Restriction and pain associated with the upper trapezius muscle is a common finding in my clinical practice and something I address often with patients. Stress, excessive sitting at a computer, and poor core support are but a few of the things that can lead to this muscle forming painful trigger points (hypersensitive nodules that refer pain). The image on the left from Travell and Simon's excellent book, Myofascial Pain and Dysfunction: A Trigger Point Manual, illustrates the common pain referral from this muscle. Many people suffering from chronic neck pain and stiffness and/or muscle tension headaches will likely find this a familiar pain pattern.

Trigger point based acupuncture (trigger point dry needling), trigger point injection, and deep tissue myofascial release techniques are all excellent resources I use to treat this common complain. However, self stretching can be an excellent resource as well and here is a video showing a self stretch I frequently give my patients.

Upper Trapezius Stretch

Facebook icon Google Search icon LinkedIn icon Instagram icon YouTube icon

Wednesday, November 2, 2022

Mobility of the Lower Ribcage

Lower ribcage mobility has relationships to the diaphragm, spine and internal organs.

The lower ribcage has a lot of movement potential, especially when compared to the rest of the ribcage. Part of the movement potential of this region is determined by the anatomy. The lowest two ribs, called the floating ribs, articulate with the lowest two thoracic vertebrae. This is the only place they articulate with bone. Ribs 8-10, called false ribs, articulate with the thoracic vertebrae and then indirectly connect to the sternum through a large bit of cartilage. The remaining ribs, referred to as true ribs, attach directly to the thoracic spine and the sternum. The direct connection to the sternum limits the movement of these ribs (1-7), but since ribs 8-12 do not have this direct attachment, they allow more rotation, compression, and expansion.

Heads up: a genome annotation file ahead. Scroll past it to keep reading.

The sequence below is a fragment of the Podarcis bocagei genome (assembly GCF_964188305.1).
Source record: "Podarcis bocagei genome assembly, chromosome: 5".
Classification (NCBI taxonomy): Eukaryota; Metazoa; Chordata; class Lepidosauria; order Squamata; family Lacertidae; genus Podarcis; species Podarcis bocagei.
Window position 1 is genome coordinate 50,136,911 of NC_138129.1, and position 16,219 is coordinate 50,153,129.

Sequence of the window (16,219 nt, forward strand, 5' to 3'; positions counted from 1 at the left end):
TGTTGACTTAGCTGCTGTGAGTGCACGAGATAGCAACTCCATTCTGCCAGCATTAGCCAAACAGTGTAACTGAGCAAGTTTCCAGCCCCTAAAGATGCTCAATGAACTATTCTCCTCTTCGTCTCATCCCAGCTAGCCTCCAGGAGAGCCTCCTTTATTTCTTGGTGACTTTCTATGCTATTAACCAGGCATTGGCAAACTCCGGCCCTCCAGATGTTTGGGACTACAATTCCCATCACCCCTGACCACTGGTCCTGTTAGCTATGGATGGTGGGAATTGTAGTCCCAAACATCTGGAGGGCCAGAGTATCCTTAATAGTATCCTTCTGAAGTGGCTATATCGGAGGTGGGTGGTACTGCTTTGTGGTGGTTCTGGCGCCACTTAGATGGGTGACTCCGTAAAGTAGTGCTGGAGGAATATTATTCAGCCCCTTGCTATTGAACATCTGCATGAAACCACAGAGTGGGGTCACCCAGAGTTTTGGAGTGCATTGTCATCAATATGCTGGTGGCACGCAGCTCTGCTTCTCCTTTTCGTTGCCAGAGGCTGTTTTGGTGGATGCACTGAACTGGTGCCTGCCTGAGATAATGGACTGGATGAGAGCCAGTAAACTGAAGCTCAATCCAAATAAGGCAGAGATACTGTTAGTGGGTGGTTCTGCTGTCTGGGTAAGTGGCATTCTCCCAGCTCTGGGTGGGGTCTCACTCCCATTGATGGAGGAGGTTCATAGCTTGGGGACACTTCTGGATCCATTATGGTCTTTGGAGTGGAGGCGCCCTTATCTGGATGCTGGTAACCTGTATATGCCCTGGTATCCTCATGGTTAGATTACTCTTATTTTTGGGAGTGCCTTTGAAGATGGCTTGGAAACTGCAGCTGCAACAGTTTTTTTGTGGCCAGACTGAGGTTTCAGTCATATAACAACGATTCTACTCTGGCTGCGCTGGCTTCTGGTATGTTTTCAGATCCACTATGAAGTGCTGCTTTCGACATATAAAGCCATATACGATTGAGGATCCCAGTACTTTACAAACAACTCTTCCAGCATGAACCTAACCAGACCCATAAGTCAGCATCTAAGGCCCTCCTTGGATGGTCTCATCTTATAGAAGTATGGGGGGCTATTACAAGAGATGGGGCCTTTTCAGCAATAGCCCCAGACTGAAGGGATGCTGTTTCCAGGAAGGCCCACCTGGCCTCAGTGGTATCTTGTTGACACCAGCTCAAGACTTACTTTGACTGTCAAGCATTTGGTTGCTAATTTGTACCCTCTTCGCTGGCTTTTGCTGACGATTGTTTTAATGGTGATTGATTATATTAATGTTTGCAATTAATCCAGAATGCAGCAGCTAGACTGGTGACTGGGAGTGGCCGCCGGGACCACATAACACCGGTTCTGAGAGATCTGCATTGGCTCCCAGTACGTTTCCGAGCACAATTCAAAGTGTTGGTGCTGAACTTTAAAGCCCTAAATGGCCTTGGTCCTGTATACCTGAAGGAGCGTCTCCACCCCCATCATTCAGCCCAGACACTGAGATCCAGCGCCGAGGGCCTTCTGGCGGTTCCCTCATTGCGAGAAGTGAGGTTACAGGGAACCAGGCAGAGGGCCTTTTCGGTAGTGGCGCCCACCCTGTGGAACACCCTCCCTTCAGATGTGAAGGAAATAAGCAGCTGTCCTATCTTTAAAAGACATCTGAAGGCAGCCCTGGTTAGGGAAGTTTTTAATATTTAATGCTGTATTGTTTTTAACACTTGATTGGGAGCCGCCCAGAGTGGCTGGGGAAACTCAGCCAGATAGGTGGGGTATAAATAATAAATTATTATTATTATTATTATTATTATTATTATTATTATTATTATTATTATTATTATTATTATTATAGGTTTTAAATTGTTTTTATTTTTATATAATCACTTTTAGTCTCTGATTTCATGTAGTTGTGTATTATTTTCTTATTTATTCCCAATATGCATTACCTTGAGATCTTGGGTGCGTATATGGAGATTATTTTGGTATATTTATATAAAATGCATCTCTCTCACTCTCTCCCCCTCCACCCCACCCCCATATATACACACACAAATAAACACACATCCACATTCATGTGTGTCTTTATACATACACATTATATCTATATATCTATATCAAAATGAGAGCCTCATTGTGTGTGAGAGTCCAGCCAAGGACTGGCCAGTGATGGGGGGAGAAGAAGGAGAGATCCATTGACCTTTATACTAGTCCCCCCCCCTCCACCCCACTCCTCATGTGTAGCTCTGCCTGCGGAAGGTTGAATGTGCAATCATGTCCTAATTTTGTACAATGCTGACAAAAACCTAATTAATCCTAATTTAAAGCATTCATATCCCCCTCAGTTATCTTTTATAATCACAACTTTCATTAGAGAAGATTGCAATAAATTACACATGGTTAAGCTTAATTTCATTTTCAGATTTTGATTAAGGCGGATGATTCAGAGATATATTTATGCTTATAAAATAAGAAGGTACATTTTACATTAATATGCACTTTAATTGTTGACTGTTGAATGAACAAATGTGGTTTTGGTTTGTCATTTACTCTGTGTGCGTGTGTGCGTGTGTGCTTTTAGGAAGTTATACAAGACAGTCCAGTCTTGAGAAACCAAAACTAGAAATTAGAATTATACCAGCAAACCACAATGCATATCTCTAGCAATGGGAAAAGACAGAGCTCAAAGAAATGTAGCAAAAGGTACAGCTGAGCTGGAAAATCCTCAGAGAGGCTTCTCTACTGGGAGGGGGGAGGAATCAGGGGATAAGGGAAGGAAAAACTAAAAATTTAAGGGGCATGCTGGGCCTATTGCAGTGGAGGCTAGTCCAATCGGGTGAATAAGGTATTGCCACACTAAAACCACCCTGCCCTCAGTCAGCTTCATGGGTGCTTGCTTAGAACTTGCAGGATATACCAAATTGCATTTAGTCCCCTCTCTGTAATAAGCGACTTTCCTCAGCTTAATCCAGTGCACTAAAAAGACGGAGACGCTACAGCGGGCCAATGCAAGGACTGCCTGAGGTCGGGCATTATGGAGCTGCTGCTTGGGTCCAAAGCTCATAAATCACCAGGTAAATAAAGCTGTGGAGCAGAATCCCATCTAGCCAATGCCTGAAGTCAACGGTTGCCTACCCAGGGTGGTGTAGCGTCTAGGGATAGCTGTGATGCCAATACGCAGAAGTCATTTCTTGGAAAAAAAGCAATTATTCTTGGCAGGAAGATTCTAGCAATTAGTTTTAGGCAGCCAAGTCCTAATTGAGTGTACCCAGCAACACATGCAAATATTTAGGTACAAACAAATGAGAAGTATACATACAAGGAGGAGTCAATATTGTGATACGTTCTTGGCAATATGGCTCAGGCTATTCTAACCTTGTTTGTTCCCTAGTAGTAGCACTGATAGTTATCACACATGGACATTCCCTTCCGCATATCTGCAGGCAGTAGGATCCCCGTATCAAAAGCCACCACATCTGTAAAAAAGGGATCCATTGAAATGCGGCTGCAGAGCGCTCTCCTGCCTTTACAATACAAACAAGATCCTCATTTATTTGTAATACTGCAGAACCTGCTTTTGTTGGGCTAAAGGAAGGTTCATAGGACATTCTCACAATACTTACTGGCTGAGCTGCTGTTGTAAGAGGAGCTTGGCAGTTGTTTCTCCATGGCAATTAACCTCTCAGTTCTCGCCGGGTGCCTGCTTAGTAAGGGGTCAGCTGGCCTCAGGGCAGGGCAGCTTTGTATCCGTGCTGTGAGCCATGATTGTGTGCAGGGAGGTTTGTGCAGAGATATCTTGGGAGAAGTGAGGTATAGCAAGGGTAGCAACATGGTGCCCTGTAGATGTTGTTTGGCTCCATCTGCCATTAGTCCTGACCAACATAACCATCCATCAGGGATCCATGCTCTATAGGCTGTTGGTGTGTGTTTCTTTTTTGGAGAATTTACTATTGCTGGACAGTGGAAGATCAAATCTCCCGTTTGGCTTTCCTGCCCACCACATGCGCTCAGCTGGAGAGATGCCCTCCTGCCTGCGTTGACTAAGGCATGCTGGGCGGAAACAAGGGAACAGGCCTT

There are attachments of the respiratory diaphragm and the internal organs to the lower ribcage. Specifically, the liver, intestines, spleen, and stomach have strong attachments to the lower ribcage. Good movement in this region helps massage the internal organs and take the diaphragm through a good range of motion. This keeps these structures healthy and supple.

Much of the movement of this region is driven by the Liver and Gallbladder sinew channels, especially the rotational movements of the ribcage in relationship to the pelvis. The obliques are the driving force of this rotation. The internal obliques are most associated with the Gallbladder sinew channel. The Liver sinew channel involves the medial line of the body, but includes the external oblique which fascially connects with the contralateral adductor longus. Trunk and pelvic rotations are very tied to these channel sinews and imbalances are treated through these channel sinews.

Another movement of this region involves the ability of the left and right sides to flare (move away from each other) and to hold stability preventing excessive rib flare. This is largely controlled by the transverse abdominis and has more to do with the Kidney sinew channel. When the Kidney sinew channel does not properly support this region, the ribs excessively flare and the ribcage tilts posterior.

Ribcage mobilization exercise

Check out the following videos for a simple qigong exercise to improve the mobility of this region, while massage the internal organs, mobilizing the diaphragm, and strengthening the core. This qigong pattern is derived from an internal martial art called liuhebafa and the movement is called 'Stop Cart and Ask Directions'. It is the first movement of this series.

Facebook icon Google Search icon LinkedIn icon Instagram icon YouTube icon